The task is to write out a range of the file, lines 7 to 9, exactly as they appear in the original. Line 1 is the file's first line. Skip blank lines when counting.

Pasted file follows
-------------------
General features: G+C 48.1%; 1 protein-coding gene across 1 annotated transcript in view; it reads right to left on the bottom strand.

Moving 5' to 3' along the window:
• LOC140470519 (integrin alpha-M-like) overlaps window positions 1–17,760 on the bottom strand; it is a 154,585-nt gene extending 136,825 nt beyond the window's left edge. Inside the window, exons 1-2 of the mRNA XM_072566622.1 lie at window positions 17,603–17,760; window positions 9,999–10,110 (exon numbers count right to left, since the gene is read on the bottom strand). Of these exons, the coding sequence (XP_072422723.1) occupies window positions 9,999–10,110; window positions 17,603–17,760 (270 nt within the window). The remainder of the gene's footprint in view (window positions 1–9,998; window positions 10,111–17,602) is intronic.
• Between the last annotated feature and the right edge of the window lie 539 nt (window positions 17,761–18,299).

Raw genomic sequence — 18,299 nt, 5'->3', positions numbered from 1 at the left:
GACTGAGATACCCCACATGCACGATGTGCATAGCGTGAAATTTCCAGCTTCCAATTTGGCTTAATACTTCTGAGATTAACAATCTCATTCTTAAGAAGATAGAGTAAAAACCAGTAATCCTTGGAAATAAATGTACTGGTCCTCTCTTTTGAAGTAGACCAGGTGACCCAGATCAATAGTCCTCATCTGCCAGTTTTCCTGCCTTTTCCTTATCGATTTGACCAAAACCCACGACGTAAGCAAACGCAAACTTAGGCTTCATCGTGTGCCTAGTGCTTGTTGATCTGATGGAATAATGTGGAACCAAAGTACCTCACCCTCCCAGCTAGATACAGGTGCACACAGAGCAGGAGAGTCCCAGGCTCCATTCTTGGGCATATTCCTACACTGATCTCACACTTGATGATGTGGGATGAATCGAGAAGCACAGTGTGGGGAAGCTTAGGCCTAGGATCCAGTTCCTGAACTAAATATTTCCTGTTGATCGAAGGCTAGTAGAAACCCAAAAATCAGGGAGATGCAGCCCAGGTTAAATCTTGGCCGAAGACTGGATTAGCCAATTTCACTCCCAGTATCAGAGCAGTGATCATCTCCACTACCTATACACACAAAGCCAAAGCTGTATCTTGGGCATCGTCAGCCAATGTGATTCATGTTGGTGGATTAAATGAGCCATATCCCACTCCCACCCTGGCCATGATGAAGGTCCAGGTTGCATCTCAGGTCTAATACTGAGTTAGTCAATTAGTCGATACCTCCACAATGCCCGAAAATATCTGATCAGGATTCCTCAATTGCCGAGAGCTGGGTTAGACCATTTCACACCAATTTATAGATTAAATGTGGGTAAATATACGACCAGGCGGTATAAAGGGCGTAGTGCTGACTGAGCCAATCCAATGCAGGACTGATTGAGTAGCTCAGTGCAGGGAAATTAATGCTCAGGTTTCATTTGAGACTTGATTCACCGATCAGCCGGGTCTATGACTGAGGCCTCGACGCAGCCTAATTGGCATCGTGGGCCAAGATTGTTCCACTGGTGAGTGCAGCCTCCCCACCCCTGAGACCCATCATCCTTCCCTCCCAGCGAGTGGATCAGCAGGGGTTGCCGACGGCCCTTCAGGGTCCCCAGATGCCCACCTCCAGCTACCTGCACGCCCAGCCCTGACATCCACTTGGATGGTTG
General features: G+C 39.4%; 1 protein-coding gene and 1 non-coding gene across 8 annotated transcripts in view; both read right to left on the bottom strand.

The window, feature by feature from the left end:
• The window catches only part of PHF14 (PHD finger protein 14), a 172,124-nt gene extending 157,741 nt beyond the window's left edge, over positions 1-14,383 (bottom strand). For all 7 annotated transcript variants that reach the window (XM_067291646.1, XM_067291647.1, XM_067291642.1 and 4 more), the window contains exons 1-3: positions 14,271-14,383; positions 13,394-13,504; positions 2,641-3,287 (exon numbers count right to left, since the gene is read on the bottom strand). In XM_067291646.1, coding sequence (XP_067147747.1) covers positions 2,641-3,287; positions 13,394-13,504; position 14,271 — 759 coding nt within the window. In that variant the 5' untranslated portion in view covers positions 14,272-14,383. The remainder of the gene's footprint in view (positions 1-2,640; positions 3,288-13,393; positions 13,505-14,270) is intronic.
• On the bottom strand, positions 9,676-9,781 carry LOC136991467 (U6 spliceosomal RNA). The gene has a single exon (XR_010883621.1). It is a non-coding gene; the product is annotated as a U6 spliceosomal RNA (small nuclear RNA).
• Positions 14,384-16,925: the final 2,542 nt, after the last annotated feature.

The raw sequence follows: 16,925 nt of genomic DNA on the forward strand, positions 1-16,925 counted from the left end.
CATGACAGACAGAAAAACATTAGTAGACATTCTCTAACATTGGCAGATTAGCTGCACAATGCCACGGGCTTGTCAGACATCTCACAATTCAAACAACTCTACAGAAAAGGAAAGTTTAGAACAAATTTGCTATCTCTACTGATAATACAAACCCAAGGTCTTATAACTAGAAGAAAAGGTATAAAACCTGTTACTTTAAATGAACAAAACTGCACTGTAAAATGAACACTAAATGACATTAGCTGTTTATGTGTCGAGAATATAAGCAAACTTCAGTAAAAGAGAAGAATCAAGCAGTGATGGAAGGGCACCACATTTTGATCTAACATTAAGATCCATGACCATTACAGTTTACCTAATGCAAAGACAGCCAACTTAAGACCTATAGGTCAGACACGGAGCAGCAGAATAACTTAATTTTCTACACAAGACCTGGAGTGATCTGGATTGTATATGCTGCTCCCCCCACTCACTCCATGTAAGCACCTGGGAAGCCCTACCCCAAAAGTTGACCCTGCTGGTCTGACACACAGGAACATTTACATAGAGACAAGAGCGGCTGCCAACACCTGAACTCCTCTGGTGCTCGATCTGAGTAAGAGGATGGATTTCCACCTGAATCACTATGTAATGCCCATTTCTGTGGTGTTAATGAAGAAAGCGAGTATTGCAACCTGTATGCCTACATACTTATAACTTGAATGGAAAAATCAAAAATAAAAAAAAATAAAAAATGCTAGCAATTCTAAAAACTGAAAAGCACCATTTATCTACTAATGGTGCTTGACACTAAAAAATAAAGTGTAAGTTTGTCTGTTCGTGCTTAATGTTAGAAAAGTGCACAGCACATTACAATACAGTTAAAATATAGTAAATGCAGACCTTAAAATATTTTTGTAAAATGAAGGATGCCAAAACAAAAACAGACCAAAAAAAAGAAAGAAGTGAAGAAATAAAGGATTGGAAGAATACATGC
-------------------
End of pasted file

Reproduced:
General features: G+C 39.4%; 1 protein-coding gene and 1 non-coding gene across 8 annotated transcripts in view; both read right to left on the bottom strand.

The window, feature by feature from the left end:
• The window catches only part of PHF14 (PHD finger protein 14), a 172,124-nt gene extending 157,741 nt beyond the window's left edge, over positions 1-14,383 (bottom strand). For all 7 annotated transcript variants that reach the window (XM_067291646.1, XM_067291647.1, XM_067291642.1 and 4 more), the window contains exons 1-3: positions 14,271-14,383; positions 13,394-13,504; positions 2,641-3,287 (exon numbers count right to left, since the gene is read on the bottom strand). In XM_067291646.1, coding sequence (XP_067147747.1) covers positions 2,641-3,287; positions 13,394-13,504; position 14,271 — 759 coding nt within the window. In that variant the 5' untranslated portion in view covers positions 14,272-14,383. The remainder of the gene's footprint in view (positions 1-2,640; positions 3,288-13,393; positions 13,505-14,270) is intronic.